With the classic Pasanga, Director Pandiraj proved just how much at home he was, in portraying the world, their imagination, and their trials and deepest desires. With Pasanga Productions' Merina, he comes back with an ensemble cast about the world's second longest beach, and the pride of Chennai -- the Merina Beach.
This time too, he delves a great deal into the world of children who make a living on the beach, but here, the hero is not them. It's the beach.
In choosing a place that thrives on people, their livelihoods emotions, loves and losses, Pandiraj has taken up a very fertile subject, indeed: you have a young boy (Ambikapathi) who runs away to Chennai and lands up on the beach, having taken the sights: a lonely beggar of a grandfather who turns out to have a sorrowful background, a group of gaggling "entrepreneurs" who each are forced to eke out a living selling water-packets, sundal or even the random conch, men who make a living out of horse-riding, flute-sellers, corn-vendors; you name it, the Merina Beach has it all. In the midst of it all is the couple in love as well -- one among the thousands who consider the beach their personal drawing-room and indulge in all manner of public displays of affection. Senthilnathan (Siva Karthikeyan) and Sopna Sundari (Oviya) are the epitome of a couple that has a mild romantic interlude, full of hilarious one-liners and quips.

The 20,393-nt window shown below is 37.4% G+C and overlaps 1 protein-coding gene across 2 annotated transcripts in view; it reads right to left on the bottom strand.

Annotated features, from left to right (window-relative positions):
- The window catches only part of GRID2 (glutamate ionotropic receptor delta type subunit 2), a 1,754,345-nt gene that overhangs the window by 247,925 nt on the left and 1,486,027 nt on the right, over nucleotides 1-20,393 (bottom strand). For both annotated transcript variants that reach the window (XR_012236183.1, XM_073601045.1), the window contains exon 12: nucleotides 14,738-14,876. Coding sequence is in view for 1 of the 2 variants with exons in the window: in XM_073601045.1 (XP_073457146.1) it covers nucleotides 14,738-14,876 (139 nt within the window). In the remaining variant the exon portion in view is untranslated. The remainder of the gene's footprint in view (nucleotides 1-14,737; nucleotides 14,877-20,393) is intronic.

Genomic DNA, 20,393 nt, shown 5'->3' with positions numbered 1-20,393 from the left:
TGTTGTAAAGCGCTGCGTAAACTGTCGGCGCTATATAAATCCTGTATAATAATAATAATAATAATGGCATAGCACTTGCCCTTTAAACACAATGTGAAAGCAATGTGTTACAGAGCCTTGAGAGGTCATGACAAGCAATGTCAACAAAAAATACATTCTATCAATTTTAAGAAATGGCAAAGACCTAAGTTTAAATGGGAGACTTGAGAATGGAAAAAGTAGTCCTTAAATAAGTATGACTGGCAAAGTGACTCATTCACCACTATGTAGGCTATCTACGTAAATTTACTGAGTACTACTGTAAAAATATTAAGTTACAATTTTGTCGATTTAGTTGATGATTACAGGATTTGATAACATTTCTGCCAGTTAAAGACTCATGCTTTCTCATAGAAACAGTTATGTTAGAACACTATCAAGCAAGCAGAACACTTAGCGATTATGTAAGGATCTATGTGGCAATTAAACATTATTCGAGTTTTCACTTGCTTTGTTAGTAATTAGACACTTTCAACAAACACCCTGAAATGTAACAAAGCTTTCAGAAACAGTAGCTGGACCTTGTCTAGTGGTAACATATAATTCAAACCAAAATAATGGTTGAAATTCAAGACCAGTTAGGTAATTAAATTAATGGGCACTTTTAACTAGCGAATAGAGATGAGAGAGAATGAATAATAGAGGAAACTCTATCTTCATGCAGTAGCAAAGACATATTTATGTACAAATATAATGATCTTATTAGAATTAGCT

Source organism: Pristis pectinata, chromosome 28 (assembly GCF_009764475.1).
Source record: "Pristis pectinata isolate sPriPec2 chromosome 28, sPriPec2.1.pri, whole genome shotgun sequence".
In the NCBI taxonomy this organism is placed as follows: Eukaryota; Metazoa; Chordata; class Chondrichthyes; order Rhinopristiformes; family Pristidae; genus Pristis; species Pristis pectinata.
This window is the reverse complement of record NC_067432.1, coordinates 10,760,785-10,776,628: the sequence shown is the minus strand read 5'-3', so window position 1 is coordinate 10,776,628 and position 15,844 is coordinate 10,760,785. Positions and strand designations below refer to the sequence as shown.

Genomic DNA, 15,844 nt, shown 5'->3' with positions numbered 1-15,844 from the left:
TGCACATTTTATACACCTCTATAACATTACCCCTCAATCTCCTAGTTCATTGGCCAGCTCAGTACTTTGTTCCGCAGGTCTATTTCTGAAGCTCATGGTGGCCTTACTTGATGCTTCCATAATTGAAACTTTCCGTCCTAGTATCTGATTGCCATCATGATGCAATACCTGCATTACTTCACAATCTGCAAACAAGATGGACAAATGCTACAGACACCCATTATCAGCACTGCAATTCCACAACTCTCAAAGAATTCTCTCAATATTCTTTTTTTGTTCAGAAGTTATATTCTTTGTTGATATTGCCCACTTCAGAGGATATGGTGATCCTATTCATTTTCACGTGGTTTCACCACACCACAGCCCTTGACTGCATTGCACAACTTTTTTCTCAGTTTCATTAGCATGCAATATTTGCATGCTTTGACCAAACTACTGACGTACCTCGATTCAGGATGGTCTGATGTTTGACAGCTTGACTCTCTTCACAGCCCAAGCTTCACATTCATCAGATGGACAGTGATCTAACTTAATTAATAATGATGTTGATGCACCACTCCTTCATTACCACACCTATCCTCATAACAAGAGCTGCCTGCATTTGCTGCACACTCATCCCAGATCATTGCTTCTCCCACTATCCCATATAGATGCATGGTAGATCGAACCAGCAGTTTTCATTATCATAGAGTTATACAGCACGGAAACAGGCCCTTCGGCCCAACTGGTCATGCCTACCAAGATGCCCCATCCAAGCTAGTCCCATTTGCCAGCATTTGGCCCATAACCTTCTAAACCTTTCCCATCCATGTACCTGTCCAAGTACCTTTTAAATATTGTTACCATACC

Their lives intertwine with those of the vendors and the youngsters who sell random objects on the beach only peripherally; it's the boys themselves who grab your attention. They have their own world, which, though far from perfect and filled with the rubbish of the beach, has its ups and downs: one wishes to study, desperately; another wants to become an IAS officer; still others have their own dreams.
There's even a father-daughter couple that sings and dances to old movie songs. Together, they form a formidable raucous yet loveable team that does pull you into their life.
The dialogues ring true, and the cast has performed so naturally that you don't feel as though they are performers.
Merina does have its minuses: the first half is brilliant and moves at a rapid pace; the second dithers a little, and tries to tie up all ends in an idealistic fashion, proving a happily-ever-after feel that rather clashes with the first, very realistic half. The romance track, while providing plenty of laughs, doesn't seem to fit in with the serious side.
But these are minor quibbles. Girish, debuting as music director, scores with the song Vanakkam Vaazhavaikkum Chennai (although the rest seem largely run-of-the-mill.). Cinematographer Vijay does a neat job as the camera weaves through the beach, documenting everyone's lives in a non-intrusive fashion.
Pandiraj's movie, although it slips and slides at places, is largely a faithful documentation of one of our country's liveliest beaches, as it showcases lives far removed from ours in a poignant fashion. Definitely worth a watch.